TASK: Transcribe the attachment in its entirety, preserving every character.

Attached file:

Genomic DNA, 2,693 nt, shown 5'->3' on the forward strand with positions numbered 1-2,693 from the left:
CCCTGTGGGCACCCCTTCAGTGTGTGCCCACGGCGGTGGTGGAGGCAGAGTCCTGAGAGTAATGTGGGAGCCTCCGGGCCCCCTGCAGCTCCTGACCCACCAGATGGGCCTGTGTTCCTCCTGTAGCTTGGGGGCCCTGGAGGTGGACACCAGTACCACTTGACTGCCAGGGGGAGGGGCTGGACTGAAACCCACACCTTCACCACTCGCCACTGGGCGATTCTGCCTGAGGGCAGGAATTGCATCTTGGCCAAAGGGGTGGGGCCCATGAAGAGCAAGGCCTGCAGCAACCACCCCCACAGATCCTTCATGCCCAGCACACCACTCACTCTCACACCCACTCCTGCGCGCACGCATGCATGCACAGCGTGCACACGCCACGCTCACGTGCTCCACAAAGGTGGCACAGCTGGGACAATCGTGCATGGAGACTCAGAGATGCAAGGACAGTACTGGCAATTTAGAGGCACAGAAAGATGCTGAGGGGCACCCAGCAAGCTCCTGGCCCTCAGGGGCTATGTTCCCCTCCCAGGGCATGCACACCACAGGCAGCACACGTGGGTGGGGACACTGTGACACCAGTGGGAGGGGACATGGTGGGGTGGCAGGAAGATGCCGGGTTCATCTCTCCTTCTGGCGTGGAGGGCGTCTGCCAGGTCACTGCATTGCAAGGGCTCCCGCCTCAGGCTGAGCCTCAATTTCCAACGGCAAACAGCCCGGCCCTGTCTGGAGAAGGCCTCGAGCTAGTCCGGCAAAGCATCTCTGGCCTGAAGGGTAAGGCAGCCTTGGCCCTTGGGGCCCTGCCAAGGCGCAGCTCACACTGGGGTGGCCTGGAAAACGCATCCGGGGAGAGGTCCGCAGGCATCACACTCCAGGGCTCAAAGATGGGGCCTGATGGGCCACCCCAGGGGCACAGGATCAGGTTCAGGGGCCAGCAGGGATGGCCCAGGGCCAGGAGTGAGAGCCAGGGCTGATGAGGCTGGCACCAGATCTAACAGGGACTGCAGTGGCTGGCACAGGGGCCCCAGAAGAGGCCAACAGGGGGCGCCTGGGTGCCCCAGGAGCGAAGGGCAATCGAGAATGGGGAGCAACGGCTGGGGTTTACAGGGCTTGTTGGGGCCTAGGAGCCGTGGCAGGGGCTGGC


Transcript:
Genomic DNA, 2,693 nt, shown 5'->3' on the forward strand with positions numbered 1-2,693 from the left:
CCCTGTGGGCACCCCTTCAGTGTGTGCCCACGGCGGTGGTGGAGGCAGAGTCCTGAGAGTAATGTGGGAGCCTCCGGGCCCCCTGCAGCTCCTGACCCACCAGATGGGCCTGTGTTCCTCCTGTAGCTTGGGGGCCCTGGAGGTGGACACCAGTACCACTTGACTGCCAGGGGGAGGGGCTGGACTGAAACCCACACCTTCACCACTCGCCACTGGGCGATTCTGCCTGAGGGCAGGAATTGCATCTTGGCCAAAGGGGTGGGGCCCATGAAGAGCAAGGCCTGCAGCAACCACCCCCACAGATCCTTCATGCCCAGCACACCACTCACTCTCACACCCACTCCTGCGCGCACGCATGCATGCACAGCGTGCACACGCCACGCTCACGTGCTCCACAAAGGTGGCACAGCTGGGACAATCGTGCATGGAGACTCAGAGATGCAAGGACAGTACTGGCAATTTAGAGGCACAGAAAGATGCTGAGGGGCACCCAGCAAGCTCCTGGCCCTCAGGGGCTATGTTCCCCTCCCAGGGCATGCACACCACAGGCAGCACACGTGGGTGGGGACACTGTGACACCAGTGGGAGGGGACATGGTGGGGTGGCAGGAAGATGCCGGGTTCATCTCTCCTTCTGGCGTGGAGGGCGTCTGCCAGGTCACTGCATTGCAAGGGCTCCCGCCTCAGGCTGAGCCTCAATTTCCAACGGCAAACAGCCCGGCCCTGTCTGGAGAAGGCCTCGAGCTAGTCCGGCAAAGCATCTCTGGCCTGAAGGGTAAGGCAGCCTTGGCCCTTGGGGCCCTGCCAAGGCGCAGCTCACACTGGGGTGGCCTGGAAAACGCATCCGGGGAGAGGTCCGCAGGCATCACACTCCAGGGCTCAAAGATGGGGCCTGATGGGCCACCCCAGGGGCACAGGATCAGGTTCAGGGGCCAGCAGGGATGGCCCAGGGCCAGGAGTGAGAGCCAGGGCTGATGAGGCTGGCACCAGATCTAACAGGGACTGCAGTGGCTGGCACAGGGGCCCCAGAAGAGGCCAACAGGGGGCGCCTGGGTGCCCCAGGAGCGAAGGGCAATCGAGAATGGGGAGCAACGGCTGGGGTTTACAGGGCTTGTTGGGGCCTAGGAGCCGTGGCAGGGGCTGGC